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Pentagon’s remarks about land operation in Syria do not mean its announcement — Kremlin

October 27, 2015, 21:39 UTC+3 MOSCOW
Earlier, a number of media outlets reported that the United States was considering a possibility of starting land operations against the Islamic State in Syria and Iraq
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Pentagon

Pentagon

© AP Photo

MOSCOW, October 27 /TASS/. Pentagon’s remarks about a possible US land operation in Syria should not be regarded as its announcement, Kremlin Spokesman Dmitry Peskov said on Tuesday.

"For the moment, it is simply necessary to study the details and understand what it (Pentagon) means," Peskov told journalists. He added that Pentagon’s statement published in the media was not the operation’s announcement.

Earlier, a number of media outlets reported that the United States was considering a possibility of starting land operations against the Islamic State in Syria and Iraq. The media referred to U.S. Secretary of Defense Ashton Carter who told the U.S. Senate Committee on Armed Services that the United States should go ahead with supporting the attacks of its partners fighting the IS, including on the ground.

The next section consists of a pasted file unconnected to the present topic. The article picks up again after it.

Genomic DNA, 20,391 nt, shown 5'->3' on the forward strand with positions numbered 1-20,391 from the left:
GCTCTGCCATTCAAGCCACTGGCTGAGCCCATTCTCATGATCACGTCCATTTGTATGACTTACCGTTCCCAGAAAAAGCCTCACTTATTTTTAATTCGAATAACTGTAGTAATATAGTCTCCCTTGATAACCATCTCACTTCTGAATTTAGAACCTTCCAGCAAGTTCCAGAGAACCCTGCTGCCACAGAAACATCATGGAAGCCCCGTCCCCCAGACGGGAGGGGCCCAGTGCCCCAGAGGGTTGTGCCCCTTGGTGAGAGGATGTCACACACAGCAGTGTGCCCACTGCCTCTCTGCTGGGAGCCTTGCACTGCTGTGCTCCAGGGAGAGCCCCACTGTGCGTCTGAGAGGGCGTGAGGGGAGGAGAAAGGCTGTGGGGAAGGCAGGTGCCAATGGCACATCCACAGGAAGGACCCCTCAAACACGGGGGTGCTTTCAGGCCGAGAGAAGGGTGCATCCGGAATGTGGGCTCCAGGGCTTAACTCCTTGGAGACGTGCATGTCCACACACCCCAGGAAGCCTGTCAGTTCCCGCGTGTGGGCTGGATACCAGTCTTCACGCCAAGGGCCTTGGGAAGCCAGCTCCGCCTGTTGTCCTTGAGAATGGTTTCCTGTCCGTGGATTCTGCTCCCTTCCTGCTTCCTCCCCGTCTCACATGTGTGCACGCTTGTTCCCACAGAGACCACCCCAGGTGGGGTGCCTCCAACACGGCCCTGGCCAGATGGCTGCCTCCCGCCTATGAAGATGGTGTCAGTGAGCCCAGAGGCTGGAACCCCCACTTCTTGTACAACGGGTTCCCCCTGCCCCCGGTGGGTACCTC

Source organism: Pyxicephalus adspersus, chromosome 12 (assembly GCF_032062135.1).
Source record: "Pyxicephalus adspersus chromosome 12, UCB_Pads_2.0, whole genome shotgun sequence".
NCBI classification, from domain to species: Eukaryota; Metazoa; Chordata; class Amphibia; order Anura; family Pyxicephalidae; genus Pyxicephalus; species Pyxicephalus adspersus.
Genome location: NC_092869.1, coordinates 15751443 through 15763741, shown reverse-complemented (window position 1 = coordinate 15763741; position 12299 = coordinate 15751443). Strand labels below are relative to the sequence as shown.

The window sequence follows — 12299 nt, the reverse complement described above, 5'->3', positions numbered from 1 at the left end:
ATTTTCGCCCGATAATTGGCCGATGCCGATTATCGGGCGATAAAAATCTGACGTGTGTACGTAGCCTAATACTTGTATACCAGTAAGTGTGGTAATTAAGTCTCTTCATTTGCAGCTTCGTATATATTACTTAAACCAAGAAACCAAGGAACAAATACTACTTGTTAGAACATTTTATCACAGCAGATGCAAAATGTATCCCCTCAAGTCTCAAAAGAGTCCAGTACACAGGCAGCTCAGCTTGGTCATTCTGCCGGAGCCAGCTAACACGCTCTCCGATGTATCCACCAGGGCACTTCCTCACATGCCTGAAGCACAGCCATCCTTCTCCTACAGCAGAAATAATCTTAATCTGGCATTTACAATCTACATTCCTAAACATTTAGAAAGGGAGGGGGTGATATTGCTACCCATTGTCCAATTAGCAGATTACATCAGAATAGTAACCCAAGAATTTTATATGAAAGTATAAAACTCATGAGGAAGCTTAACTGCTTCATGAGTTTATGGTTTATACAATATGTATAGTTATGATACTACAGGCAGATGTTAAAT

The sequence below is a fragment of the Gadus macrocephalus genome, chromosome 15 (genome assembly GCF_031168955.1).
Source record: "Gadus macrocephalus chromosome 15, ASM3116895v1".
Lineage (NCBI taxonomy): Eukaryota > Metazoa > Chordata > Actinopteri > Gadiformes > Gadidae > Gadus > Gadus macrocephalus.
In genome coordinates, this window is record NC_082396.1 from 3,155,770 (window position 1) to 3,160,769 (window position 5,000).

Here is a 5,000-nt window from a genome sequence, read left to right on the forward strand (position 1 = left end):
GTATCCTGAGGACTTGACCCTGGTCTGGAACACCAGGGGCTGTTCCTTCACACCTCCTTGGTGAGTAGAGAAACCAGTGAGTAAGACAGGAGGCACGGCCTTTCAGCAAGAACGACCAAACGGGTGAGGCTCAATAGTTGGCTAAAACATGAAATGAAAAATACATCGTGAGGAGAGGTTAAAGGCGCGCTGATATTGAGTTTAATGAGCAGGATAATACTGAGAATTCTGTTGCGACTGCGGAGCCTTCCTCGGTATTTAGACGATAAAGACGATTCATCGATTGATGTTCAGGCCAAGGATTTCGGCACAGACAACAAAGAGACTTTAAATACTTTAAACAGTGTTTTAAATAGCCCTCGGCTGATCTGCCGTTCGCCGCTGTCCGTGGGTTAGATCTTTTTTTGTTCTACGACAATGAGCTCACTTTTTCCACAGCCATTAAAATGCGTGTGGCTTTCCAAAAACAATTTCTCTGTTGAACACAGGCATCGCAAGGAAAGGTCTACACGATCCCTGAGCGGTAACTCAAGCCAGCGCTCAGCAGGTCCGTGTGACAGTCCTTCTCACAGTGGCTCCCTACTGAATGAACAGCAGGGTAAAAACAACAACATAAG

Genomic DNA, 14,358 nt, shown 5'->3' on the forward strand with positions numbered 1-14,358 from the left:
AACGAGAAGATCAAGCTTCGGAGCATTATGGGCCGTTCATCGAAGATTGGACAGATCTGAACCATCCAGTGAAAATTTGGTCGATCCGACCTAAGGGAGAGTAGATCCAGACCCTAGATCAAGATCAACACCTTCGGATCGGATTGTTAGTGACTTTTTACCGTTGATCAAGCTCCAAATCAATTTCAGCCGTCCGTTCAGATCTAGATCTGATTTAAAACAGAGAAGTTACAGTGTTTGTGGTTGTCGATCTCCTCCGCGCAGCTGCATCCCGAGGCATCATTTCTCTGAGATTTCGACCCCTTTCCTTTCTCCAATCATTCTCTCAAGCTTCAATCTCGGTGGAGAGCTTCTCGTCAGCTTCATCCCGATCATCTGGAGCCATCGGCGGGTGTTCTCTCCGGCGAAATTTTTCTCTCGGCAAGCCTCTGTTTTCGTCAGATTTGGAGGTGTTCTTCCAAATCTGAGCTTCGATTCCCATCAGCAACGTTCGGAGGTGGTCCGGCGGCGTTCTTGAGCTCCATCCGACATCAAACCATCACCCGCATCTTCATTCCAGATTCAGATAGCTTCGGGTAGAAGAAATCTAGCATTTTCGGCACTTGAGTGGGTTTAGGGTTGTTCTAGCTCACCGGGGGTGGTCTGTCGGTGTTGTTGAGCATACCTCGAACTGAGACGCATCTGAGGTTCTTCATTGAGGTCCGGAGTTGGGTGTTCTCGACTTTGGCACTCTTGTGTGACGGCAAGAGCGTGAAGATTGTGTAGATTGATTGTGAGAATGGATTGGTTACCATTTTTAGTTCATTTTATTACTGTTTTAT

The media also reported the United States could make a decision to send its special operations units to Syria in the days to come.

Kremlin spokesman refuses to say whether contacts with Free Syrian Army were raised at Putin-Assad meeting 

The Kremlin spokesman has refrained from giving a direct answer to a question whether Russian and Syrian Presidents, Vladimir Putin and Bashar Assad, discussed possible cooperation with the Free Syrian Army at their last week’s meeting in Moscow.

"Issues of political settlement were in focus, and, naturally, contacts with a wide spectrum of those who has no contacts with terror and extremism were on the agenda as part of political settlement," Peskov told journalists on Tuesday.

Earlier on Tuesday, Peskov refused to comment on talks held with representatives of the Free Syrian Amy in Russia. "Honestly speaking, I would prefer to leave this topic for colleagues from the Foreign Ministry," he said.

When asked about what the Russian president thought about the Free Syrian Army, the Kremlin spokesman said "it was stated on many occasions that certain problems exist with identifying the so-called moderate opposition."

"There is also a shortage of interaction with our colleagues in identifying really moderate forces, which could help fight terrorist and extremist organizations in Syria," Peskov said.

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